Jazz is the art of invention and reinvention. And nothing illustrates that more forcefully than the amazing life and artistry of singer, composer and activist Abbey Lincoln (1930-2010).
We was born Anna Marie Wooldrige in Chicago, and grew up on a farm in Michigan with 12 siblings. A self-described late bloomer, she was inspired by Billie Holliday to become a singer. “She was always a great influence on my life,” she told jazz writer Ted Panken. “She was social. And she didn’t try to prove that she had a great instrument.”
She moved to Los Angeles, and at the insistence of her manager changed her name, first to Gaby Lee, and performed with a sexy, Marilyn Monroe-type jazz chanteuse persona who sang in nightclubs, and then, to Abbey Lincoln.” “They wanted to make me a glamour type when I first got to Hollywood,” she told Amiri Baraka in JazzTimes. “I got in this movie, The Girl Can’t Help It [with Jayne Mansfield; Little Richard sang the title song]. I sang something called ‘Spread the Word.’ No, nothing happened with that. They weren’t interested in what I was singing. They were just interested in me wearing that Marilyn Monroe dress. The one she wore in Gentleman Prefer Blondes. [Max] Roach saved me from all that.”
It was jazz drummer Max Roach, one of the architects of bebop, who instill in Lincoln black pride. She then shed her come-hither image, grew hair in an afro, and delved deeper in the jazz tradition.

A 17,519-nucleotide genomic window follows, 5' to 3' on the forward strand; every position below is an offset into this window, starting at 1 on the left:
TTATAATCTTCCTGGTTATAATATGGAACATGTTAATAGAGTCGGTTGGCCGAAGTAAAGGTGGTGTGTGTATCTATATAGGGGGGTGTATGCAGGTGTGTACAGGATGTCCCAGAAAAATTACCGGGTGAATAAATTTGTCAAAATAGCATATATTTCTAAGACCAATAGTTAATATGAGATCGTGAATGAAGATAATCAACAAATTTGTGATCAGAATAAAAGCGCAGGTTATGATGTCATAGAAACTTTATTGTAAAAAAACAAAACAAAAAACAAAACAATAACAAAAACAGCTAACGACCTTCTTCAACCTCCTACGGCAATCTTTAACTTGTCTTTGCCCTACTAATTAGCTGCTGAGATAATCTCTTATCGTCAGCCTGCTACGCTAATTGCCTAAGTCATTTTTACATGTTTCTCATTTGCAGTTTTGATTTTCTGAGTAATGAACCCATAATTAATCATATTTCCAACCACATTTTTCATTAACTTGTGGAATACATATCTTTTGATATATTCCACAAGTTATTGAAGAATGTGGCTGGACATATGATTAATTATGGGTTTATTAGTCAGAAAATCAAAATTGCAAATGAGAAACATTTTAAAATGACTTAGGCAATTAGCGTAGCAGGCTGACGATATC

“I learned a lot about the music through Max Roach, she told Panken. “I didn’t know about Charlie Parker, I didn’t know who he was — or Dizzy or Monk or all these people. Working with Max, I had a chance to meet some of these folks. All of them.”
By the time she married Roach and moved to New York in the early sixties, her transformation was complete, as evidenced by her performance on several critically acclaimed classic albums, including Roach’s We Insist! Max Roach’s Freedom Jazz Suite and her albums as a leader during that period, including Abbey is Blue and Straight Ahead. She also starred in the films Nothing But A Man with Ivan Dixon and For Love of Ivy with Sidney Poitier in 1964 and 1968.
The next decade was challenging for the politically outspoken Lincoln. Her often turbulent marriage to Roach ended, film and recording opportunities diminished. So she toured Asia and Europe as a solo singer, and went to Africa, where inspired by the beauty of the Motherland, she took the name Aminata Moseka, and returned to New York in 1981, when the so-called Young Lions jazz renaissance was in full swing.
That rebirth of jazz marked Lincoln’s greatest artistic period. She worked with the iconoclastic alto saxophonist Steve Coleman, led a number of trios, consisting of the cream of the young crop of up-and-coming jazz stars of that era, including pianists Rodney Kendrick and Marc Cary. She signed a ten-record deal with Verve Records in 1990, and released arguably her best recordings as a singer, from The World is Falling Down to A Turtle’s Dream, with trumpeter Roy Hargrove, pianist Kenny Barron and guitarist Pat Metheny. Two of her compositions, “Throw it Away,” and “Bird Alone,” became jazz vocal standards. And her supporting role in Spike Lee’s Mo’ Better Blues, introduced her to a new generation of moviegoers.
By the time she died in 2010, Abbey Lincoln was loved, respected and revered by generations of musicians, actors and human rights advocates, from Maya Angelou to Les Nubians. Throughout her ascendant life she played and mastered herself: the most important instrument a jazz musician can play.
“The best thing you can do is to be a woman,” she says, “and stand before the world and speak your heart.”